Robservations on the media beat:
The year is opening on a sour note for employees of the Chicago Tribune, now that Alden Global Capital, the New York-based hedge fund that owns a 32 percent stake in Tribune Publishing, is seeking to purchase all outstanding shares and take the company private. Terry Jimenez, CEO of Tribune Publishing, told staffers in a New Year's Eve email that the company's board formed a committee to evaluate the bid. "The special committee is under no commitment to accept or decline the proposal," Jimenez wrote, adding: "The leadership team and I recognize that this news may be a source of distraction as we progress into the new year. But I can assure you we will remain focused on our core business, on our civic mission and on our digital growth. And I encourage you to remain focused on controlling what is in your control. No matter the outcome of the proposal, our mission remains serving our communities." Those assurances offer little hope to worried journalists. In a petition to the board in December 2019, hundreds of Tribune editorial employees called Alden a “destroyer of newspapers,” noting the hedge fund's "well-documented history of extracting short-term profits from already-lean operations by cutting newsroom jobs and denying fair wages and benefits."
The big fun starts today on MeTV when the Chicago-based network for nostalgic television premieres "Toon In With Me," an hour of sketch comedy and Looney Tunes cartoons at 6 a.m. weekdays. Hosted by multi-talented funnyman Bill Leff, the show features a talking tuna named Toony and a cast of irregulars — both real and animated. "I’m so excited for people to finally get to see what all of us at 'Toon In With Me' have been working on," Leff told me Sunday. "The show is great for adults who remember cartoon shows so fondly, fun for kids who are experiencing them for the first time, and it tested really well with pelicans, which surprised us."
Mark Giangreco and Janet Davies continue to reign supreme as Chicago's King and Queen of New Year's Eve. Hosting a studio version of “Countdown Chicago 2021” with a plexiglass barrier between them (and using hand puppets with their likenesses for a "sanitized smooch” at midnight), Giangreco and Davies easily won the time period Thursday night for ABC-owned WLS-Channel 7. Viewers in 545,025 households — the biggest audience in six years — tuned in for the merriment on ABC 7, including another amazing opening dance number by Terrell Brown and Cheryl Scott. (Here is the link.) “News Year’s Eve Chicago,” a taped special hosted by Matthew Rodrigues and Cortney Hall on NBC-owned WMAQ-Channel 5, drew 124,974 households, according to Nielsen numbers.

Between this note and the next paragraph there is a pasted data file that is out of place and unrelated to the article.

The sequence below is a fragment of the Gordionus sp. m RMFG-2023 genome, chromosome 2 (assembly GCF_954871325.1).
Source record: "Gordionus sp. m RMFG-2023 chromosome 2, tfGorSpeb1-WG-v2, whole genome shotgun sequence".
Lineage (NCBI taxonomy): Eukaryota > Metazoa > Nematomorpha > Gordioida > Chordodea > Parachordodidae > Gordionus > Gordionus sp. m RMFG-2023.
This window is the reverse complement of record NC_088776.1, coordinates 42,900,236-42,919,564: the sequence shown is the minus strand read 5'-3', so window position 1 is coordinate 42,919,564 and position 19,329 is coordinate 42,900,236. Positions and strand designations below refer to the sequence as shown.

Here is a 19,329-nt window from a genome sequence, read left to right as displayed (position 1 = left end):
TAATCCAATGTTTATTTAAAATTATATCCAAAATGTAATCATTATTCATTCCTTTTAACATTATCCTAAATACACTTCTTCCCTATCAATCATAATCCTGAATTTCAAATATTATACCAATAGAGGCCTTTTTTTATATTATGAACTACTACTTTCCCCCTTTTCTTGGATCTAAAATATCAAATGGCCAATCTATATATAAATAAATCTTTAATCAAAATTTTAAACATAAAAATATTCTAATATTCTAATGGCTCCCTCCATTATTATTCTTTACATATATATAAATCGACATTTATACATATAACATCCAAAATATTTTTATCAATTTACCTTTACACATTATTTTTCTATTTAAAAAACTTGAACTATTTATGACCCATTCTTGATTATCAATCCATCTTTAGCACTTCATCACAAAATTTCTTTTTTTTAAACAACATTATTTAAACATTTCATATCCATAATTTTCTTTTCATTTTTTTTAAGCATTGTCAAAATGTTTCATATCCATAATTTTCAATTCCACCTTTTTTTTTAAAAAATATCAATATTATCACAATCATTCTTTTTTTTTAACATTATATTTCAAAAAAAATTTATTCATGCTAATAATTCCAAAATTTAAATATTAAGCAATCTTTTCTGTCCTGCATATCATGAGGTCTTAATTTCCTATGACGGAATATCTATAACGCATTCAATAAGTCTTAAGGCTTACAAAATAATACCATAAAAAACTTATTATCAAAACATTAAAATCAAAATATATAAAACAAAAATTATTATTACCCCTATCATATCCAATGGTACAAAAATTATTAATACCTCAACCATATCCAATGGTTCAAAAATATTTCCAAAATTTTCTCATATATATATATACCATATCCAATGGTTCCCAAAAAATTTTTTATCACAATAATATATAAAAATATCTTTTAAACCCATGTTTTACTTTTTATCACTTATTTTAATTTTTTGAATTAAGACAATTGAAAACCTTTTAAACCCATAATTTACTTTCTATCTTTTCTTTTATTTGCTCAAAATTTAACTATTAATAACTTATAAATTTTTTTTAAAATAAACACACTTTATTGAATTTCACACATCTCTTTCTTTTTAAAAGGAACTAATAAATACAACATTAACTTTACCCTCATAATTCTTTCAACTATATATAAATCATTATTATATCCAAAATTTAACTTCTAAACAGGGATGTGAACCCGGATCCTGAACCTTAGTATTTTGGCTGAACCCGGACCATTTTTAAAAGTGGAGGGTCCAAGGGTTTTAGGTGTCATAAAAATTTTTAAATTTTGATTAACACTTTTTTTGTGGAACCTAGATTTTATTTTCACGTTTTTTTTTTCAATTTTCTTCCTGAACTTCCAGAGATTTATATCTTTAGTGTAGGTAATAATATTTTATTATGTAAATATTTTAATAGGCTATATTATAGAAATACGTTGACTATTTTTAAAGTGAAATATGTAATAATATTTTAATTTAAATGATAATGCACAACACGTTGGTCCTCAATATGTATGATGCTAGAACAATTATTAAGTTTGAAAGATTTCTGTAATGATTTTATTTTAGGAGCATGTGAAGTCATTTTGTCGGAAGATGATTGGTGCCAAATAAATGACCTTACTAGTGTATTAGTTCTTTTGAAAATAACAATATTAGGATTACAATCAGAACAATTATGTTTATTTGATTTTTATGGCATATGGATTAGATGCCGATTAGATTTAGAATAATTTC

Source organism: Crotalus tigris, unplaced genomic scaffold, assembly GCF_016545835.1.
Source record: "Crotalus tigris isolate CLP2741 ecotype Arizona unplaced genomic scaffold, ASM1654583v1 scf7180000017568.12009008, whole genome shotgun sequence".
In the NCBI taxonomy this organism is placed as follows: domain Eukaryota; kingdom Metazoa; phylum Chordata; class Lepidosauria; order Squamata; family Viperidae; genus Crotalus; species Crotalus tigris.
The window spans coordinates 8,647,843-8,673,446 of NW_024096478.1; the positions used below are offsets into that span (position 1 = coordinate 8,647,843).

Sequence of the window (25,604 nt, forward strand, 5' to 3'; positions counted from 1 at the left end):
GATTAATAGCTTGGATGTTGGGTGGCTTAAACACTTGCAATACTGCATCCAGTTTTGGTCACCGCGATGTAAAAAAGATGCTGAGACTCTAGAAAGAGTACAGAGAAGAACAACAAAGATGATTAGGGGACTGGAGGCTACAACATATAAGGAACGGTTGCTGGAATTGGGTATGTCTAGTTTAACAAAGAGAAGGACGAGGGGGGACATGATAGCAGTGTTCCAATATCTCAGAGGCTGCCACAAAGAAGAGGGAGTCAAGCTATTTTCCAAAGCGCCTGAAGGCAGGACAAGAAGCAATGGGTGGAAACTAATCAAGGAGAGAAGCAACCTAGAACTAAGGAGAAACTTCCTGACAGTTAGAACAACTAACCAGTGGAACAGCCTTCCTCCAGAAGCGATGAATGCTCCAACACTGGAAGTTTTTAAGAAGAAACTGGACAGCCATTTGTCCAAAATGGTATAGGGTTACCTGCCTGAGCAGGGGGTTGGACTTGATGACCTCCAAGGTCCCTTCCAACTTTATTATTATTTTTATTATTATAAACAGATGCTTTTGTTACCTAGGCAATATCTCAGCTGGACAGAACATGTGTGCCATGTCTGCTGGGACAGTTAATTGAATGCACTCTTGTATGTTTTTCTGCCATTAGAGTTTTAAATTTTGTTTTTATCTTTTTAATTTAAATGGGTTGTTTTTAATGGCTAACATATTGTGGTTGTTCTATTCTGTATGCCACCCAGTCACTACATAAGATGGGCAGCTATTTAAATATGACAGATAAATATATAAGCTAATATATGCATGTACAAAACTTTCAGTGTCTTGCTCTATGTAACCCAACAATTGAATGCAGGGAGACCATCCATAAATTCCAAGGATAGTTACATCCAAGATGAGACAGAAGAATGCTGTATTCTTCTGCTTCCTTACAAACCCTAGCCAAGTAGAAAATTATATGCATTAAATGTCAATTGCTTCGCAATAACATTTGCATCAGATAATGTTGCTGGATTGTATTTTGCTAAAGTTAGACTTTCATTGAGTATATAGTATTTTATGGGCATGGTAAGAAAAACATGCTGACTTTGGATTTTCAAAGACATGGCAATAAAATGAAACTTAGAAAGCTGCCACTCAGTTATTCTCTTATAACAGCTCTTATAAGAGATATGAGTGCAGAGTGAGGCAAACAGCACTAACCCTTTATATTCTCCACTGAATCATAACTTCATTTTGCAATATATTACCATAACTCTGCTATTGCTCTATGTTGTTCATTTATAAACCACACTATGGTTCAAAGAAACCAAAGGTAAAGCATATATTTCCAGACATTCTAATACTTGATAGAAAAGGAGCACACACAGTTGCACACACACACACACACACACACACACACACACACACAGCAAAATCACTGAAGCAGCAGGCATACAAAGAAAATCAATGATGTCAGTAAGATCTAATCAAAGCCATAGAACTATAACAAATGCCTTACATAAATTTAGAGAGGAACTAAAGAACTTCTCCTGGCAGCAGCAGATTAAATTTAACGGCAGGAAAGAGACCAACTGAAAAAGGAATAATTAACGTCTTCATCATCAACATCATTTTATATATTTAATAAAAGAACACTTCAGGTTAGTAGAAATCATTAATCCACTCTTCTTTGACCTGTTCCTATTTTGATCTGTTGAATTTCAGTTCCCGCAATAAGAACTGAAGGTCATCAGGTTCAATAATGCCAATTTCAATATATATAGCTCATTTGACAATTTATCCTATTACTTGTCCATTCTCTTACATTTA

Good news for fans of Big John Howell: Starting today he'll add an hour onto his afternoon show on WLS 890-AM, the Cumulus Media news/talk station. "The John Howell Show" will air from 4 to 7 p.m. weekdays, bumping an hour off Ben Shapiro's syndicated talk show (which continues from 2 to 4 p.m.). "Howell’s ability to break down the news of the day while engaging with our listeners through his no-nonsense style is what makes his show an audio afternoon delight," WLS program director Stephanie Tichenor wrote in an email to staffers. "We are thrilled to have more Big John in 2021." No word yet on who'll succeed the retiring John Dempsey, who's agreed to stay on as afternoon news anchor at WLS until the end of January.
Melissa Forman, popular morning personality at iHeartMedia adult contemporary WLIT 93.9-FM, gets the profile treatment from Rick Kaempfer in the January issue of Illinois Entertainer. (Here is the link.) Now back for her third stint at Lite FM, Forman says she prefers radio to the morning TV gig she shared for eight years with Jeanne Sparrow at The U. “I loved TV, but radio is in my blood," she tells Kaempfer. "The calls that come through. The moments with listeners. The immediate feedback. It’s special. . . . People say that radio is dead, but they should come in and listen to these people every day. They are intelligent; they have a point of view; they are creative; they are hilarious. I leave my show every day in a better mood because I got to talk to them. There’s magic in radio. Local radio. . . . I just love it.”
Natalie Moore, who reports on race, class and communities for Chicago Public Media WBEZ 91.5-FM, has been named recipient of a Richard C. Longworth Media Fellowship. Presented jointly by the Pulitzer Center and the Chicago Council on Global Affairs, the $10,000 fellowships promote international reporting by Chicago and Midwestern journalists. For her fellowship project, Moore will travel to Finland to report on the country’s criminal justice reform and “open prison” system. Before joining WBEZ in 2007, Moore was a reporter for the Detroit News, the St. Paul Pioneer Press, and the Associated Press in Jerusalem.
Thursday's comment of the day: Harry M. Politis: As a daily subscriber to the Chicago Tribune for well over 50 years, that is devastating news that Alden Global Capital is poised to take a controlling interest in the newspaper. As it stands now, the Tribune is just a pale imitation of the paper it once was, but gutting local news coverage and terminating some of the voices that make up their team of columnists will do me in!! In a city that was once home to some of the best journalism in the country, I guess it's time to wave the white flag!